When I was a kid, I remember the story of “The Tortoise and the Hare.” They’re having a race. The tortoise starts out really slow. The hare almost gets to to the finish line, but decides to sit next to a tree. The hare falls asleep and the slow and steady tortoise passes the hare to win the race. Slow and steady wins the race.
The point of this story is to teach perseverance and to stop the urge to sprint and expend too much energy at once. Also, the hare is arrogant and thinks he has the race and takes a break early. Obviously terrible qualities!
Does Slow and Steady Win?
But sometimes it’s best to have chapters of sprinting and chapters of pausing. Sometimes it’s working 60+ hours per week to launch a dream business. You keep a full time job, but you’re building your dream. Sometimes it’s phases of parenting. Or when you’re a sandwich parent that is taking care of parents and kids. The reality is, life isn’t really a marathon where we never stop. Instead, it’s a bunch of sprints and rests.
When I think about slowing down, I think about stopping and sitting on a hill. The sun is rising (I’m like how the heck did I get up this early, obviously this IS a dream!) and crisp air hits my meditative yoga pose.
The reality is, I’m probably never going to meditate on a mountain at sunrise. Even when I was hiking through Nepal, the crisp air never called me as strong as the warm sleeping bag.
In our heads, we equate slowing down with stopping. Yes, it can be that. It can be that we just need to unplug and go on vacation. But a vacation is hard to sustain. When I talk about slowing down, I’m talking about reducing, eliminating and stopping.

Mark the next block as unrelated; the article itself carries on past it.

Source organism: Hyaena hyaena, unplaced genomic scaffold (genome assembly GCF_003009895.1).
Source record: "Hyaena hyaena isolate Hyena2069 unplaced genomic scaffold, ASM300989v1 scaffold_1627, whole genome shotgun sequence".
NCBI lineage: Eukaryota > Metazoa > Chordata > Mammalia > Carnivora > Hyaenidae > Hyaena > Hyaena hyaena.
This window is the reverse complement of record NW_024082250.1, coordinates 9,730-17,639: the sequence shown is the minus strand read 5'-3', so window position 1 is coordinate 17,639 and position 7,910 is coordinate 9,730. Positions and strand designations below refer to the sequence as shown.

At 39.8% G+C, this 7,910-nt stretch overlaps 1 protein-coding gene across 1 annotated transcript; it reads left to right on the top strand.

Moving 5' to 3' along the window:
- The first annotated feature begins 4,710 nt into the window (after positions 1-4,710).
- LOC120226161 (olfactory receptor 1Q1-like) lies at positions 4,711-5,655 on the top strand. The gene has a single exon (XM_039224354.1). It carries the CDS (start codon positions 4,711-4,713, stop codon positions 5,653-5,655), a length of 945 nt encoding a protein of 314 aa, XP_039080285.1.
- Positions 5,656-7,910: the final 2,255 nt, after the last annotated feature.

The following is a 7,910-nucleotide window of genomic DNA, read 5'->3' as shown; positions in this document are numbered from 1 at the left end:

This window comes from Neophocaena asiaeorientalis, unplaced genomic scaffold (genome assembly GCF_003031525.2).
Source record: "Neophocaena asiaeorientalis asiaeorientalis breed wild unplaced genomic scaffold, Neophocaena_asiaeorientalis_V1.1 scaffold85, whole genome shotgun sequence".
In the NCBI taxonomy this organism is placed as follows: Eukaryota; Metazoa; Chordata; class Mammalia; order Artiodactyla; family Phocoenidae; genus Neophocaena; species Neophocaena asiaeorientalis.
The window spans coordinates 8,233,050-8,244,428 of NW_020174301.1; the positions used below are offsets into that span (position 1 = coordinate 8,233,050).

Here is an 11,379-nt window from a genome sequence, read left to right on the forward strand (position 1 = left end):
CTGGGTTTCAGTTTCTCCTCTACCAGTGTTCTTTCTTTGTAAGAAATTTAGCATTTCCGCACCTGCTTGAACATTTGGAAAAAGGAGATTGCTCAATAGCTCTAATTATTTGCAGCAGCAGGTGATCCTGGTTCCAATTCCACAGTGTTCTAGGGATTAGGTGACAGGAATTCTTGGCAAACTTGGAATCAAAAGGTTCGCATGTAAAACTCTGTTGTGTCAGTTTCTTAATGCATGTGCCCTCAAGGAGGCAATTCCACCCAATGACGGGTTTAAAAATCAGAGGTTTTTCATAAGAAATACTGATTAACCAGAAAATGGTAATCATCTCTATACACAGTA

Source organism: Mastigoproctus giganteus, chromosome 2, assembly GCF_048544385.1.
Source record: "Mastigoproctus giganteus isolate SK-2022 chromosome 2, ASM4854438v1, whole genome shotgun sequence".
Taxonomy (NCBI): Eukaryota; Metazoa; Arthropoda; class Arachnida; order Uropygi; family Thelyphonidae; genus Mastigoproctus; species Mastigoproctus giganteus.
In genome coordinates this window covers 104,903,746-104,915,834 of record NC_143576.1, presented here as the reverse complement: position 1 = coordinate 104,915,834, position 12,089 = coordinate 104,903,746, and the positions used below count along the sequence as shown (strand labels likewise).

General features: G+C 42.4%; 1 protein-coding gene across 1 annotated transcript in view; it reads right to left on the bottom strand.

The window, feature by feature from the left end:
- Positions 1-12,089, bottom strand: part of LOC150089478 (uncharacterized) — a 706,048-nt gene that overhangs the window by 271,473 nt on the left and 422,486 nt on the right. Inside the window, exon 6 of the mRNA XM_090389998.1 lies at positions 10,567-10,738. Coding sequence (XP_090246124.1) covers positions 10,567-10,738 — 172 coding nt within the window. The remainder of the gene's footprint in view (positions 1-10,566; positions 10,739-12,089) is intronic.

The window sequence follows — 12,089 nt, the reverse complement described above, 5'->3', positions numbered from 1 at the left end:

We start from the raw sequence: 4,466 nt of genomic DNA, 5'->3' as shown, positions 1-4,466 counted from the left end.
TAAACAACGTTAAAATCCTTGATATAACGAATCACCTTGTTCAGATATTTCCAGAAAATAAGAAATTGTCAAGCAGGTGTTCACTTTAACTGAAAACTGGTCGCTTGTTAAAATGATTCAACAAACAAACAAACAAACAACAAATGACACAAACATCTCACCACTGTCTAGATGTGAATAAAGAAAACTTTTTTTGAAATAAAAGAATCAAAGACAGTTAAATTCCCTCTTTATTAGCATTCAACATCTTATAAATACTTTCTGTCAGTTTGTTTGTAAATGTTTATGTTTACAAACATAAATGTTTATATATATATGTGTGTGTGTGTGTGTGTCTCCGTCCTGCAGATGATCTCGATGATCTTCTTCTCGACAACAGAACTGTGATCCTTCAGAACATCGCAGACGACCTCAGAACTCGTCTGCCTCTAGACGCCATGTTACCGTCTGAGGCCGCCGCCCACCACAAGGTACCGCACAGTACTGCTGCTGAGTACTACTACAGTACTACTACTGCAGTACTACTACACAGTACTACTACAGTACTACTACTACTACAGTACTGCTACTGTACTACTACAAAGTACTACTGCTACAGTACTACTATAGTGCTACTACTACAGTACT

Reduce, Eliminate and Stop
We may need to reduce what we we do and how we do it. This might be that we intentionally check email less. Also, we might eliminate tasks that are just filling space and taking away from a healthier and happier life. This change could be that we outsource our laundry or stop doing the tasks in our businesses that we dread.
But there is a time for stopping. It’s not usually three weeks in Nepal, but the principle is the same. Throughout history, every major religion and social movement has encouraged fasting, sabbath or boundaries.
Growth Over Reaction
When we don’t have a specific focus in our life, it’s easy to live in a responsive and reactive manner, instead of a planned growth approach.
We have to get to that email, that soccer practice, that homemade meal or that family obligation.
But we don’s ask ourselves, “Why did we commit to soccer ever single Saturday? Is that good for our family and relationships?”
Slow Down, Spark, Creation
Ever notice how your best ideas come when you’re in the shower, working out or about to fall asleep? When our brains aren’t focused on work, they tend to sort through all the ideas. Then, when we least expect it, they pop up.
There’s a natural cycle of slowing down, sparks and creation. The problem is, most of our entrepreneur minds have trouble slowing down. Our “slow down” is to watch Netflix, read a marketing book or listen to a podcast.
Genuine slowing down allows our brains to decompress, dream, and check out. When this happens, sparks of creativity start to fly. Then comes planning and focus to create something innovative.
Conferences like the Slow Down Conference help spark this process to create habits and see outcomes.
Intentionally slowing down is about deciding what we can do to take clear steps toward a healthier life, one that intentionally starts with betterment of self, those around us, and our communities. Maybe the hare actually was onto something!